Sometimes teachers feel like no one is listening. Well, this week someone said "We hear you." The US Dept. of Ed asked teachers about their jobs. The folks at The Friedman Foundation made a picture out of the puzzle pieces of information and give us "Free to Teach: What America's Teachers Say About Teaching in Public and Private Schools".
Study co-author Greg Forster via Jay Greene's blog:
"We found that the government school system is not providing the best environment for teaching. Public school teachers fare worse than private school teachers on virtually every measurement – sometimes by large margins. They have less autonomy in the classroom, less influence over school policy, less ability to keep order, less support from administrators and peers, and less safety. So it’s not surprising that they also have less job satisfaction on a variety of measures.Here's the link to the .pdf copy of "Free to Teach: What America's Teachers Say About Teaching in Public and Private Schools".
Which of the two sources of influence – politics or parents – do you think is more focused on demanding that schools provide better teaching?
Parents and teachers are traditionally thought of as antagonists. And no wonder – under the current system, parents have no effective control over their children’s education other than what they can extract from their teachers by pestering and nagging them. The status quo is designed to force parents and teachers into an antagonistic relationship."
A couple of snips from the study.
- Private school teachers are more likely to teach in urban environments (39 percent v. 29 percent) while public school teachers are more likely to teach in rural environments (22 percent versus 11 percent).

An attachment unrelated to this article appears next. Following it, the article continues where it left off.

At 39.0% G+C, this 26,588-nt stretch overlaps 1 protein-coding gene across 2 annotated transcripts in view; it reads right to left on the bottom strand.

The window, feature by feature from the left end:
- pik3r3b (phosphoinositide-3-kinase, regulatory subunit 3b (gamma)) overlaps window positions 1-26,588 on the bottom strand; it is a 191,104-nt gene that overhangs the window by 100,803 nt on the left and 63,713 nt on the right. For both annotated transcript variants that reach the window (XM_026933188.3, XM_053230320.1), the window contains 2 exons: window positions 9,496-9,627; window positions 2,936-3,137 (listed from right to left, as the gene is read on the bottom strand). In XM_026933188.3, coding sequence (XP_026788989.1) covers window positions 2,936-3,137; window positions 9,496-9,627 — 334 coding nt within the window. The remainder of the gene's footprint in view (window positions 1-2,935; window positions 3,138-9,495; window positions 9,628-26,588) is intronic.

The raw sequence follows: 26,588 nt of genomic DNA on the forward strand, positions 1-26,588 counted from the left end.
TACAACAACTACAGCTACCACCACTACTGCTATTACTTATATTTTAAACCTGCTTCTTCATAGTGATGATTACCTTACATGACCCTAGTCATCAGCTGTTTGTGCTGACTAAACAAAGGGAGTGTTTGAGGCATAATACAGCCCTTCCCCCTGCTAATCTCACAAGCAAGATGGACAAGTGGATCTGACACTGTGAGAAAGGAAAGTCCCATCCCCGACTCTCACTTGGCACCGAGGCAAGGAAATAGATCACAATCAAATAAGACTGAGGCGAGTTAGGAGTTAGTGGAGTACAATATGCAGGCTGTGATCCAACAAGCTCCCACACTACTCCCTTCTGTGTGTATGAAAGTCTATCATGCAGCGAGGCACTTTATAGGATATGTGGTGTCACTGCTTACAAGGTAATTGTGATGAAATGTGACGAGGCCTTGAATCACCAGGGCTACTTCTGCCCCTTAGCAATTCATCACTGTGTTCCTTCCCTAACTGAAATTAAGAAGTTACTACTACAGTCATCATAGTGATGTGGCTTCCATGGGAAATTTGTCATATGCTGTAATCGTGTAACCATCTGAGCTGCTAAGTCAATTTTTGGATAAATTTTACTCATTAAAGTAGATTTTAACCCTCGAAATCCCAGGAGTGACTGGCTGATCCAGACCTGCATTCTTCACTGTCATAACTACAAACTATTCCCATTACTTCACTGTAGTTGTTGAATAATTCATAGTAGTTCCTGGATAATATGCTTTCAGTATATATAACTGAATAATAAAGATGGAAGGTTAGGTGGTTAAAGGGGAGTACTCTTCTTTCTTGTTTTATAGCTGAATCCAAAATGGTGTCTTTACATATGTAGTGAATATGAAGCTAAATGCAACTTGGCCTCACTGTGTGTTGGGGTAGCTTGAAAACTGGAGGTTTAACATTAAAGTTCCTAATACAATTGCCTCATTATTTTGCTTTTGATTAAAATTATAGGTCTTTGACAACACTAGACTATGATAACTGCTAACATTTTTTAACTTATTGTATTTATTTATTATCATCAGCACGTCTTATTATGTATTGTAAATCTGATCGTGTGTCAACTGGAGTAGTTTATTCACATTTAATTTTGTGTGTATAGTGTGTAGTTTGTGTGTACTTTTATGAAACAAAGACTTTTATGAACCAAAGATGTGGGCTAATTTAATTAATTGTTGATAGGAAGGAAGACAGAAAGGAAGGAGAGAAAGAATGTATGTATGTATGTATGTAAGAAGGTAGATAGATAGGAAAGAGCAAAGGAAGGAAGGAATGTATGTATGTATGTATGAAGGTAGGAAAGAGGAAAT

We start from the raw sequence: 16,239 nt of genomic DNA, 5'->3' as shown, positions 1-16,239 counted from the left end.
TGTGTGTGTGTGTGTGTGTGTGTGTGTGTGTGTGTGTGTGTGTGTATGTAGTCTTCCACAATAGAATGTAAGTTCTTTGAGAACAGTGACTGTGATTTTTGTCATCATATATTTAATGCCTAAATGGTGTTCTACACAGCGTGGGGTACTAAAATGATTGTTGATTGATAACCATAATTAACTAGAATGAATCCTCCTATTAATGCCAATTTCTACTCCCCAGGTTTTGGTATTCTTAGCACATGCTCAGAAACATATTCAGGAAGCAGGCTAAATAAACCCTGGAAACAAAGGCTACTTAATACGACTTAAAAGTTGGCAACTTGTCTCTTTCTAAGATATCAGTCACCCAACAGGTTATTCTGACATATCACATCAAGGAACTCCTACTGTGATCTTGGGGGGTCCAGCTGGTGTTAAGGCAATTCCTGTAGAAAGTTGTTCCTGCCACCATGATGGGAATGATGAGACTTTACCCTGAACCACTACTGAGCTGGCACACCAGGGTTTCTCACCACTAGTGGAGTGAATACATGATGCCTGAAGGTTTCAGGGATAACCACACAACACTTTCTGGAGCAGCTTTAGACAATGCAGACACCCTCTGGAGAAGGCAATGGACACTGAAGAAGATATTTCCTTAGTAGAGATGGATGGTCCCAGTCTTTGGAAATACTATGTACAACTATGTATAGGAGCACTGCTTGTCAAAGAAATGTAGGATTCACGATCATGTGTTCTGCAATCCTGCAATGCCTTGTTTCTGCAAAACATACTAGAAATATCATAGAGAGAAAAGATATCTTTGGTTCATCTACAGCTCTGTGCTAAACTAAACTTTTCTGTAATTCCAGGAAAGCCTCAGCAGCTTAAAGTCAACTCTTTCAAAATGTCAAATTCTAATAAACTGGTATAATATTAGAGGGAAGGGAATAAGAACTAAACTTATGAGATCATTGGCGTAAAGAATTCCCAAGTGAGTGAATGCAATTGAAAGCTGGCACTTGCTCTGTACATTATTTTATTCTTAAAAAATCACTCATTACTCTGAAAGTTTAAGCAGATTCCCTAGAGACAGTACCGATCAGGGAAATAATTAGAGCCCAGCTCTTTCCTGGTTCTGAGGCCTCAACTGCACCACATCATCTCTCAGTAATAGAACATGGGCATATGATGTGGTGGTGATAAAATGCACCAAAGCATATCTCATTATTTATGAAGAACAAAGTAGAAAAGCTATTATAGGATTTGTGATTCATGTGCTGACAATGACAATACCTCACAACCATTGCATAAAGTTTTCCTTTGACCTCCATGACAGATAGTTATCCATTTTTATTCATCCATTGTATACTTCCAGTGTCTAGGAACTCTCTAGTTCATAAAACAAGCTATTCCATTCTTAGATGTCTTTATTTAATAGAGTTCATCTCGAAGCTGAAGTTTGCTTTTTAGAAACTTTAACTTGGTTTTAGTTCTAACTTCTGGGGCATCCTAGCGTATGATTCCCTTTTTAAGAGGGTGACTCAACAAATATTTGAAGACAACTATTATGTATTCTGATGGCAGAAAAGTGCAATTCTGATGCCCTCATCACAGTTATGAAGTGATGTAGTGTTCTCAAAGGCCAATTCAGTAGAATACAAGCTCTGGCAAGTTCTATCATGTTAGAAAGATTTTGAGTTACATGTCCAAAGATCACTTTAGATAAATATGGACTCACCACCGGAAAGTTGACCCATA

- But the claims attributed to “teachers” actually come from self-appointed spokesmen, not from a nationally representative sample of teachers. What if we asked teachers nationwide how things actually worked in their schools, and found out that their testimony tended to confirm what the reformers claimed?
- The most striking difference between the public and private sectors is the disparity in school size. Public schools have, on average, over twice the number of enrolled students, 804 students per school versus 385 in private schools.
- This salary difference sheds a different light on the subsequent findings in this study. As the remaining tables show, working conditions for teachers are superior in private schools across a wide variety of measurements. While these are observational data and we cannot perform a statistical analysis to determine causation, the data lend themselves to the hypothesis that public school salaries are higher partly to compensate for the inferior working conditions teachers endure in public schools.
- Public school teachers report working a total of 52 hours per week and teaching for 27 of those hours, while private school teachers report working a total of 48 hours and teaching for 26 of those.
- Public school teachers are twice as likely as private school teachers to agree that “I sometimes feel it is a waste of time to try to do my best as a teacher” (17 percent versus 9 percent).
- The remarkable observation that private school teachers are 26 percentage points more likely to strongly agree that they have all the textbooks and supplies they need is all the more surprising given that private schools make do with much less spending than public schools. The average private school tuition is $6,600, compared to over $10,000 per student spent in public schools. Yet private schools do a radically better job of equipping their teachers.
- Popular myth has it that the private school sector is a redoubt of racial privilege, while public schools are the only hope for breaking down racial barriers. In fact, while desegregation efforts have repeatedly failed to reduce actual levels of segregation in public schools, the empirical evidence has consistently shown that private school vouchers succeed in providing a less segregated school environment. Vouchers are also the education reform that has the best empirical track record at improving educational outcomes for minority students.